FTL: Faster Than Light Review (iOS)
Randomized brutality seems to be all the rage with indie games as of late. The iOS adaptation of the PC hit FTL: Faster Than Light takes the harsh elements of the sci-fi roguelike and brings them to touch platforms everywhere, allowing more gamers than ever before to relish in the feeling of having their spaceships repeatedly obliterated by a harsh, uncaring universe.
In FTL, you’re the captain of a federation starship on the run from a vicious rebel alliance. During your adventures you’ll make use of your highly customizable vessel, crew and equipment, jumping from waypoint to waypoint in the hopes of making it to the edges of the universe to find safety. After choosing a ship (all but one of which are locked out until you’ve played the game a bit), customizing your crew and selecting from several difficulty options, you’re off to the dark reaches of space.
To safely survive you’ll need to keep a steady supply of fuel, missiles and drones ready, keep an eye on your ship’s many systems to make sure you don’t, say, run out of oxygen at an inopportune moment, and make crucial decisions about randomized events which occur. After one FTL jump you may encounter a derelict craft; you could board the new ship to discover a wealth of supplies, or a horde of insane, cannibalistic crew ready to eat your peeps right up. The choice of whether to board it or ignore it is yours. Each jump typically brings with it some sort of random event like that, and part of the fun of FTL is seeing how these choices play out during each new playthrough.
As should be evident by its rather in-depth tutorial, FTL’s learning curve is quite steep. Tooltips and in-game information all explain things quite nicely, but there are so many things to learn that it takes a few go-throughs before you finally get the hang of things. Come in expecting to die quite a bit. Even on the easiest setting, FTL is no cakewalk; random events can cripple you or slaughter your crew, and combat ranges from challenging to near impossible. During the many ship-to-ship battles you’ll engage in, you’ll have a slew of tactical choices to make at any moment. Do you want to target the enemy ship’s shields to make it easier to finish them off, or disable their drones so they can’t cripple you? Or, if things are going badly, will you risk powering up your warp core to get the hell out of there? Combat may seem overwhelming, at first, but through a bit of trial-and-error you begin to get a better feel for things, and learn how to deal with different types of opponents. Like most roguelikes, half the fun of FTL is in failure.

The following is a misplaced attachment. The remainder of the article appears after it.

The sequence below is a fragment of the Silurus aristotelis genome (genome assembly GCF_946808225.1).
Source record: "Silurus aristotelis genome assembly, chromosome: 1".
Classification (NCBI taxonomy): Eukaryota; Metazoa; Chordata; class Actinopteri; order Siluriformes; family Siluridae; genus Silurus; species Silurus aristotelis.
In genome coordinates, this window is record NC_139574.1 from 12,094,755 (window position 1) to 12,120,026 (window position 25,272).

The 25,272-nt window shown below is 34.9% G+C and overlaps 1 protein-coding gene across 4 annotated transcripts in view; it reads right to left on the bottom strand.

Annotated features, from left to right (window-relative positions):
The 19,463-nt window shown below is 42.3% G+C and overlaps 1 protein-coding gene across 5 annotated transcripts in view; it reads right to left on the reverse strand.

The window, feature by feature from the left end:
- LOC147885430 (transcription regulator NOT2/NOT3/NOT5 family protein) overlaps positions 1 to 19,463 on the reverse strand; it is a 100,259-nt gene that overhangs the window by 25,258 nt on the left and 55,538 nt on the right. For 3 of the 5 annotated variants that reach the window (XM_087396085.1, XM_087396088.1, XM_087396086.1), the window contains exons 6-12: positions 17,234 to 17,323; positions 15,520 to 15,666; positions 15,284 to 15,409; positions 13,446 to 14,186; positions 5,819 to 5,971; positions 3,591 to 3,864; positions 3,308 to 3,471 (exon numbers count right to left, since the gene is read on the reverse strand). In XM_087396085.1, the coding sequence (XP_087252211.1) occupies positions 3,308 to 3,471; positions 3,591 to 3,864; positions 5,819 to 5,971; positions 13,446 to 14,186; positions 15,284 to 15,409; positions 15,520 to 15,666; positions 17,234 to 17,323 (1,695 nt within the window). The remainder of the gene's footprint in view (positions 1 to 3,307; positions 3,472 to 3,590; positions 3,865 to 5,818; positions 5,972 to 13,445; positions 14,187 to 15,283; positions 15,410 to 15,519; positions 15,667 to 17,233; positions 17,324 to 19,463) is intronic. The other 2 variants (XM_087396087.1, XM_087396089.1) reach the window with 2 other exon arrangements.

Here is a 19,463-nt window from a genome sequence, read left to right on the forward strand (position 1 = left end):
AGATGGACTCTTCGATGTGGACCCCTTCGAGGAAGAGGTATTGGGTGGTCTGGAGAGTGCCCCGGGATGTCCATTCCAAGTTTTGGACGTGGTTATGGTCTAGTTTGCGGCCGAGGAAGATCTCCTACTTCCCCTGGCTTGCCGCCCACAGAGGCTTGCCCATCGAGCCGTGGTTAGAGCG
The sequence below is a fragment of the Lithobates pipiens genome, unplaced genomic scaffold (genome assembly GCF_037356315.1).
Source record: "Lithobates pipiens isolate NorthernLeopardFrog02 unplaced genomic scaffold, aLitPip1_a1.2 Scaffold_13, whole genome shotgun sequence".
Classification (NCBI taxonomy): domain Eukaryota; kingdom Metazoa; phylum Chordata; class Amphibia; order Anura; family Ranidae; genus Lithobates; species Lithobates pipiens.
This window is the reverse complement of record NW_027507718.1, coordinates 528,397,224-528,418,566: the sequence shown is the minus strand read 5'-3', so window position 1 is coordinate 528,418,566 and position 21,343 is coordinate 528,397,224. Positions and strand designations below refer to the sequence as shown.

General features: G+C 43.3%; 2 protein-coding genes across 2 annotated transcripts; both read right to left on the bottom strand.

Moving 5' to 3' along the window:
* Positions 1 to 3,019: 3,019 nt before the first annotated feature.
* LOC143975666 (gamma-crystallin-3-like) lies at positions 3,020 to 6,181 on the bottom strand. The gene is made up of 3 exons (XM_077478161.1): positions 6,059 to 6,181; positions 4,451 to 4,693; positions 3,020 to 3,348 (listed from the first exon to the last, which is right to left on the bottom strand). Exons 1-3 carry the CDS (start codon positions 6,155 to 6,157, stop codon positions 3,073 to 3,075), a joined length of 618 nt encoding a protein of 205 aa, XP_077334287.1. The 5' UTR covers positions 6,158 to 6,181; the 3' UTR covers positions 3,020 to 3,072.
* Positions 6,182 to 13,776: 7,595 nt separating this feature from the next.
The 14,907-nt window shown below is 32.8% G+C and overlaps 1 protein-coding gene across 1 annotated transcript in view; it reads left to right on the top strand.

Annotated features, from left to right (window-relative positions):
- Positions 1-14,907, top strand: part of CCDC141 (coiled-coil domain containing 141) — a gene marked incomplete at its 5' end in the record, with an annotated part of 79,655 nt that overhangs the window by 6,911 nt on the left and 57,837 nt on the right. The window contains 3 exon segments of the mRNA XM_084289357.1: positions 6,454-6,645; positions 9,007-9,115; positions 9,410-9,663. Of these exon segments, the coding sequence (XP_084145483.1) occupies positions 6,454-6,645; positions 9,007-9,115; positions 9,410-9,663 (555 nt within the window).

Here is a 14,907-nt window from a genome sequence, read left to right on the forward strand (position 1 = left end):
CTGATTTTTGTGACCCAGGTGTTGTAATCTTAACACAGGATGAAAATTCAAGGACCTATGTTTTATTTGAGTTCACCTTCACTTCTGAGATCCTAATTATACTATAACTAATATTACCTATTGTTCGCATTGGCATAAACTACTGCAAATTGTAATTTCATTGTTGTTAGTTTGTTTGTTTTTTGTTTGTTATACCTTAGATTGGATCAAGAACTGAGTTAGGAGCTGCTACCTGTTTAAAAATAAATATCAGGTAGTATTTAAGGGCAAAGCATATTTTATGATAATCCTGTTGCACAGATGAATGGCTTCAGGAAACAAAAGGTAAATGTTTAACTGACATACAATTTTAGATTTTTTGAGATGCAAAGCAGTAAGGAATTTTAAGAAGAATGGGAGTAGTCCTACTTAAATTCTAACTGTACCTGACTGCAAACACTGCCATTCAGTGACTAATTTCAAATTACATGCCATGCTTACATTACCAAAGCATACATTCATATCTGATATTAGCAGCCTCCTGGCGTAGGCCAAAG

Speaking of which, FTL’s touch controls, while not entirely unsuccessful, aren’t exactly a breeze to use, either. This game asks for many precise taps out of players, such as opening and closing doors to prevent oxygen loss/the spread of fires, or telling which of your crew members to be where during critical events. Things pause automatically once you begin doling out the more complex orders, but expect to mis-tap your commands constantly, which, thanks to this auto-pausing system, isn’t so much a hindrance as it is just mildly annoying.
FTL: Faster Than Light proved to be a hit on the PC, with its massive replayability, intelligently-designed gameplay and minimalist interface, and those same qualities are what make it a success on iOS as well. FTL may not be flashy, but for those who aren’t too shallow to look past its appearance you’ll find a uniquely challenging experience that slaps your hand away every time you reach for assistance, and makes you a stronger gamer for it.
This review is based on a downloaded copy of FTL: Faster Than Light for iOS.